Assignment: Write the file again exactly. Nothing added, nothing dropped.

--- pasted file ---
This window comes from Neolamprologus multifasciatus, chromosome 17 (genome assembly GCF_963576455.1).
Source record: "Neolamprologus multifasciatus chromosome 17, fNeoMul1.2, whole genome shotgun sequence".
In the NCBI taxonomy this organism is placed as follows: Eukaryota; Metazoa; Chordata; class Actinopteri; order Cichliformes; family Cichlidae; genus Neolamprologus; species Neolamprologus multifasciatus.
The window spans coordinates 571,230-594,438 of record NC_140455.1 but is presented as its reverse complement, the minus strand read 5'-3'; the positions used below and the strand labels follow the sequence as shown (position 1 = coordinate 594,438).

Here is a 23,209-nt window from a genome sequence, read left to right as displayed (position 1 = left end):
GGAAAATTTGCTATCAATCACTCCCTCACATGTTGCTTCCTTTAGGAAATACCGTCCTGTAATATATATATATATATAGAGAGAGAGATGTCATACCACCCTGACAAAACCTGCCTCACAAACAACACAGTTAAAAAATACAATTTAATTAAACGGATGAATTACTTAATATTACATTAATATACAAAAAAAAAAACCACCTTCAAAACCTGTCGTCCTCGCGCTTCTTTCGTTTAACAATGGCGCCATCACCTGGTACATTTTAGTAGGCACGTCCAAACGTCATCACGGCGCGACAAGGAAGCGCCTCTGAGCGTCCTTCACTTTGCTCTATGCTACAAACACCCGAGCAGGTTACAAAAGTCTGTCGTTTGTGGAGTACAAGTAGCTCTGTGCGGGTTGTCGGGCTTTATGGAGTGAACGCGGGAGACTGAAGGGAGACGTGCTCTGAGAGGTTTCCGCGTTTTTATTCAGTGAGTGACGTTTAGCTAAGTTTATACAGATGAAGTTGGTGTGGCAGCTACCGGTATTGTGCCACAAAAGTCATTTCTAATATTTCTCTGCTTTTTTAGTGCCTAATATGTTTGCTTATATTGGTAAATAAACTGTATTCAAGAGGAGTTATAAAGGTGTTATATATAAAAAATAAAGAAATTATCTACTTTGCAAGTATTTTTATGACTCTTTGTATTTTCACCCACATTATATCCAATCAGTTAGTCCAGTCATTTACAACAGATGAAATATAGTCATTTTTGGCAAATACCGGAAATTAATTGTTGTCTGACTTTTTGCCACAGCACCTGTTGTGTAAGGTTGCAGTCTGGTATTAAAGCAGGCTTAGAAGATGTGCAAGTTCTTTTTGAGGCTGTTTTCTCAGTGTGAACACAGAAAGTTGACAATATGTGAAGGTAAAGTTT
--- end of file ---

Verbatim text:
This window comes from Neolamprologus multifasciatus, chromosome 17 (genome assembly GCF_963576455.1).
Source record: "Neolamprologus multifasciatus chromosome 17, fNeoMul1.2, whole genome shotgun sequence".
In the NCBI taxonomy this organism is placed as follows: Eukaryota; Metazoa; Chordata; class Actinopteri; order Cichliformes; family Cichlidae; genus Neolamprologus; species Neolamprologus multifasciatus.
The window spans coordinates 571,230-594,438 of record NC_140455.1 but is presented as its reverse complement, the minus strand read 5'-3'; the positions used below and the strand labels follow the sequence as shown (position 1 = coordinate 594,438).

Here is a 23,209-nt window from a genome sequence, read left to right as displayed (position 1 = left end):
GGAAAATTTGCTATCAATCACTCCCTCACATGTTGCTTCCTTTAGGAAATACCGTCCTGTAATATATATATATATATAGAGAGAGAGATGTCATACCACCCTGACAAAACCTGCCTCACAAACAACACAGTTAAAAAATACAATTTAATTAAACGGATGAATTACTTAATATTACATTAATATACAAAAAAAAAAACCACCTTCAAAACCTGTCGTCCTCGCGCTTCTTTCGTTTAACAATGGCGCCATCACCTGGTACATTTTAGTAGGCACGTCCAAACGTCATCACGGCGCGACAAGGAAGCGCCTCTGAGCGTCCTTCACTTTGCTCTATGCTACAAACACCCGAGCAGGTTACAAAAGTCTGTCGTTTGTGGAGTACAAGTAGCTCTGTGCGGGTTGTCGGGCTTTATGGAGTGAACGCGGGAGACTGAAGGGAGACGTGCTCTGAGAGGTTTCCGCGTTTTTATTCAGTGAGTGACGTTTAGCTAAGTTTATACAGATGAAGTTGGTGTGGCAGCTACCGGTATTGTGCCACAAAAGTCATTTCTAATATTTCTCTGCTTTTTTAGTGCCTAATATGTTTGCTTATATTGGTAAATAAACTGTATTCAAGAGGAGTTATAAAGGTGTTATATATAAAAAATAAAGAAATTATCTACTTTGCAAGTATTTTTATGACTCTTTGTATTTTCACCCACATTATATCCAATCAGTTAGTCCAGTCATTTACAACAGATGAAATATAGTCATTTTTGGCAAATACCGGAAATTAATTGTTGTCTGACTTTTTGCCACAGCACCTGTTGTGTAAGGTTGCAGTCTGGTATTAAAGCAGGCTTAGAAGATGTGCAAGTTCTTTTTGAGGCTGTTTTCTCAGTGTGAACACAGAAAGTTGACAATATGTGAAGGTAAAGTTT